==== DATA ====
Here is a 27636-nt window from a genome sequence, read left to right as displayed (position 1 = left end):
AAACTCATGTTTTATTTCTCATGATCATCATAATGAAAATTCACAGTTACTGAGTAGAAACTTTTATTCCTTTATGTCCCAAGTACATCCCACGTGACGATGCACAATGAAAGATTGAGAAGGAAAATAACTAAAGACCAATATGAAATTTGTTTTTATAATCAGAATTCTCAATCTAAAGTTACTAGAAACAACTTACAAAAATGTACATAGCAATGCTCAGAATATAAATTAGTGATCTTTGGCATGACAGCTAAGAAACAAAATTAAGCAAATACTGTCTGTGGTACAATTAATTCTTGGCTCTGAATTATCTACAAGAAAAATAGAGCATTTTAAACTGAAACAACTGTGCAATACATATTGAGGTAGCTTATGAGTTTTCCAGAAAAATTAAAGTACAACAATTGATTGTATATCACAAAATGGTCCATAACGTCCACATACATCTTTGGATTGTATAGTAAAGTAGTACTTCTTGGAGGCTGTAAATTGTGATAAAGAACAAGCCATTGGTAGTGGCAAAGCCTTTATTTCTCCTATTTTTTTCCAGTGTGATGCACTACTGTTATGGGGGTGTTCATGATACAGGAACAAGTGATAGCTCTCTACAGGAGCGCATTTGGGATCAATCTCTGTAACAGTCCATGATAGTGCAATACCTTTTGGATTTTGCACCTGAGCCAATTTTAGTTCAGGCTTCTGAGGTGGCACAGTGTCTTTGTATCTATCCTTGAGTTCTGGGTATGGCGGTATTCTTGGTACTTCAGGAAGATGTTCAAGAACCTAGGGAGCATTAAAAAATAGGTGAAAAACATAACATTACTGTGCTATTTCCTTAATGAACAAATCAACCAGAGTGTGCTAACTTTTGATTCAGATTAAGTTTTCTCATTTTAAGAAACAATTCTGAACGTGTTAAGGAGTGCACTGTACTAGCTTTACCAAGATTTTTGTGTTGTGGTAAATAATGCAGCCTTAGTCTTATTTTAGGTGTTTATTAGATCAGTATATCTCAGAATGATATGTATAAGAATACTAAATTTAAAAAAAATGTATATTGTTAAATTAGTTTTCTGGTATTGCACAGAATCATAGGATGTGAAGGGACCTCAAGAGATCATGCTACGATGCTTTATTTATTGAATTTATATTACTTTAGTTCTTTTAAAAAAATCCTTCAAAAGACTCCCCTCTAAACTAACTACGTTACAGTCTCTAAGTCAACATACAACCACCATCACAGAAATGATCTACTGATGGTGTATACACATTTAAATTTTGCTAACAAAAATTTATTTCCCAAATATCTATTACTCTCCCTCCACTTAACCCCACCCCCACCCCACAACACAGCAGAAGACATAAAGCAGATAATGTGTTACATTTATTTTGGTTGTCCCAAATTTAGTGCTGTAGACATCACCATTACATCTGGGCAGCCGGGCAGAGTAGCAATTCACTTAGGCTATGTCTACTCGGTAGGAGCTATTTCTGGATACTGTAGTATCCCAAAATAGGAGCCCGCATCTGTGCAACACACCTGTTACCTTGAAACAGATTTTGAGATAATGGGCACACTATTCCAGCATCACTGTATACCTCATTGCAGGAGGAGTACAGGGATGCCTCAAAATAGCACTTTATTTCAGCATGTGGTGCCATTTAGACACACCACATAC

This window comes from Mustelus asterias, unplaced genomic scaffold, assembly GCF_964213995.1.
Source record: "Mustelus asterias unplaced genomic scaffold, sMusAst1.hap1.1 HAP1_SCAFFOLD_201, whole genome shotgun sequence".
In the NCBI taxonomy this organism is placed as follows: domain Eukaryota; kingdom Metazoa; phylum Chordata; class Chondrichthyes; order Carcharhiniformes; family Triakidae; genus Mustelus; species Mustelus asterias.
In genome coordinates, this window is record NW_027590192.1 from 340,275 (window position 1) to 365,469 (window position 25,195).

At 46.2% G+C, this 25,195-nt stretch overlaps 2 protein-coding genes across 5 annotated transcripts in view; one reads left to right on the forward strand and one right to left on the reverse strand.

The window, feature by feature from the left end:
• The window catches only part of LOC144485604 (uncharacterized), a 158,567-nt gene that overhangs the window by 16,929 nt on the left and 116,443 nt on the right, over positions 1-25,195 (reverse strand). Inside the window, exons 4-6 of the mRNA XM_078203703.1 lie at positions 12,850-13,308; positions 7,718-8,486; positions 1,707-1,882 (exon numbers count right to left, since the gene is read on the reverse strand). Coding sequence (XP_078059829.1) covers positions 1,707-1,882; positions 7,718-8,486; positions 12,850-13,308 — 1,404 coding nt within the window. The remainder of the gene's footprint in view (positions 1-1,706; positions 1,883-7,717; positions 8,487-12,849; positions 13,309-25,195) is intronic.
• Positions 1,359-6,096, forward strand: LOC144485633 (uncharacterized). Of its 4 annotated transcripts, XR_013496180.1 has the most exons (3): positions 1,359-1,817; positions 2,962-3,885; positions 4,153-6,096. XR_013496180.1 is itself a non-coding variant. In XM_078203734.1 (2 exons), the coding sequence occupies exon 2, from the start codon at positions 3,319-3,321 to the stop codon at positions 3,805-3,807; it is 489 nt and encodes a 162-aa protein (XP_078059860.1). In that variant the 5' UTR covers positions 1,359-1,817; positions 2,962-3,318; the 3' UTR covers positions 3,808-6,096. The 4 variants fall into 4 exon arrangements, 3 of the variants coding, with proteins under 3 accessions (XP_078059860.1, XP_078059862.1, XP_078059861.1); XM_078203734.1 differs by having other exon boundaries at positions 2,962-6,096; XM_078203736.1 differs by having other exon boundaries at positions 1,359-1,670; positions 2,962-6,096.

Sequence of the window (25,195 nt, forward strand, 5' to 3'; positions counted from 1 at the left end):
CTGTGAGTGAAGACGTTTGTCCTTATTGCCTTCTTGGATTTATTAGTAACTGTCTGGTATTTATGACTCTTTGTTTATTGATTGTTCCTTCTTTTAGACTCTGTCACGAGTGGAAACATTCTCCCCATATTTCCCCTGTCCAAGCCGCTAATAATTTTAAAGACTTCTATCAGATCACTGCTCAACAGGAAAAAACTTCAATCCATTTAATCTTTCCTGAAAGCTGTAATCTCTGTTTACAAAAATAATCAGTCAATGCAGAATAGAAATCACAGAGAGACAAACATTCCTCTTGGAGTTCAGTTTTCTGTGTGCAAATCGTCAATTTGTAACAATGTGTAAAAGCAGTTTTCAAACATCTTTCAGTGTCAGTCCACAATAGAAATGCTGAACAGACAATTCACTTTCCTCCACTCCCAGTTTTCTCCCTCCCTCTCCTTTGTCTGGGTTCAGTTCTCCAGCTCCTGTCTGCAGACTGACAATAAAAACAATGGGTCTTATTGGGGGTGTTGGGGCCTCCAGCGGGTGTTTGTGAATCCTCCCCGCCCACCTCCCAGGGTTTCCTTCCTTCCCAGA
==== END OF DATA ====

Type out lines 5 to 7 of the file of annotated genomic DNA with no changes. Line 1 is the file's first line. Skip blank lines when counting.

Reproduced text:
In the NCBI taxonomy this organism is placed as follows: domain Eukaryota; kingdom Metazoa; phylum Chordata; class Chondrichthyes; order Carcharhiniformes; family Triakidae; genus Mustelus; species Mustelus asterias.
In genome coordinates, this window is record NW_027590192.1 from 340,275 (window position 1) to 365,469 (window position 25,195).

At 46.2% G+C, this 25,195-nt stretch overlaps 2 protein-coding genes across 5 annotated transcripts in view; one reads left to right on the forward strand and one right to left on the reverse strand.